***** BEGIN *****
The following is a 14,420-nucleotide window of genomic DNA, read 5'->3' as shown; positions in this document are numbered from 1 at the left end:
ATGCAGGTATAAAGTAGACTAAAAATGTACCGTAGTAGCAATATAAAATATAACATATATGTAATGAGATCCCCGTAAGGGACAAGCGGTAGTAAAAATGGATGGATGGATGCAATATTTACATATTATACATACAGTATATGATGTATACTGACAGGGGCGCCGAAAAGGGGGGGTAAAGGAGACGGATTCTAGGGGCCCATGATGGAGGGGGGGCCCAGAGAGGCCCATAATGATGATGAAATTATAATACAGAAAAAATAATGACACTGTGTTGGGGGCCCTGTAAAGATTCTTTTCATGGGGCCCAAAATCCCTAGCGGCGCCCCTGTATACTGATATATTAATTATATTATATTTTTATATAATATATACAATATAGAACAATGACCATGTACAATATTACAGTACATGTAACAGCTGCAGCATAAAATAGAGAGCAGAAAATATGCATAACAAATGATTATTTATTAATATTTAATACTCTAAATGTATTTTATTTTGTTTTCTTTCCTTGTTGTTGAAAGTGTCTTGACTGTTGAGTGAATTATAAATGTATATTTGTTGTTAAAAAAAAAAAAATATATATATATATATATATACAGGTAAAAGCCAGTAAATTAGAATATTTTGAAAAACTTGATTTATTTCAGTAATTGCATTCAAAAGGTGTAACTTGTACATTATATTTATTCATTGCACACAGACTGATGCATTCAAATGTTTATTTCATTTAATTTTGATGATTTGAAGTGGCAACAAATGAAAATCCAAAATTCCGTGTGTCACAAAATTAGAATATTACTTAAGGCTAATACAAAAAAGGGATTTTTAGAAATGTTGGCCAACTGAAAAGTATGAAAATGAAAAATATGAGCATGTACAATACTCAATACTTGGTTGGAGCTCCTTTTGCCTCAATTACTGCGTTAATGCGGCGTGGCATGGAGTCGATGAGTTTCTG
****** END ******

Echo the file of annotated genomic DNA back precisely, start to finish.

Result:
The following is a 14,420-nucleotide window of genomic DNA, read 5'->3' as shown; positions in this document are numbered from 1 at the left end:
ATGCAGGTATAAAGTAGACTAAAAATGTACCGTAGTAGCAATATAAAATATAACATATATGTAATGAGATCCCCGTAAGGGACAAGCGGTAGTAAAAATGGATGGATGGATGCAATATTTACATATTATACATACAGTATATGATGTATACTGACAGGGGCGCCGAAAAGGGGGGGTAAAGGAGACGGATTCTAGGGGCCCATGATGGAGGGGGGGCCCAGAGAGGCCCATAATGATGATGAAATTATAATACAGAAAAAATAATGACACTGTGTTGGGGGCCCTGTAAAGATTCTTTTCATGGGGCCCAAAATCCCTAGCGGCGCCCCTGTATACTGATATATTAATTATATTATATTTTTATATAATATATACAATATAGAACAATGACCATGTACAATATTACAGTACATGTAACAGCTGCAGCATAAAATAGAGAGCAGAAAATATGCATAACAAATGATTATTTATTAATATTTAATACTCTAAATGTATTTTATTTTGTTTTCTTTCCTTGTTGTTGAAAGTGTCTTGACTGTTGAGTGAATTATAAATGTATATTTGTTGTTAAAAAAAAAAAAATATATATATATATATATATACAGGTAAAAGCCAGTAAATTAGAATATTTTGAAAAACTTGATTTATTTCAGTAATTGCATTCAAAAGGTGTAACTTGTACATTATATTTATTCATTGCACACAGACTGATGCATTCAAATGTTTATTTCATTTAATTTTGATGATTTGAAGTGGCAACAAATGAAAATCCAAAATTCCGTGTGTCACAAAATTAGAATATTACTTAAGGCTAATACAAAAAAGGGATTTTTAGAAATGTTGGCCAACTGAAAAGTATGAAAATGAAAAATATGAGCATGTACAATACTCAATACTTGGTTGGAGCTCCTTTTGCCTCAATTACTGCGTTAATGCGGCGTGGCATGGAGTCGATGAGTTTCTG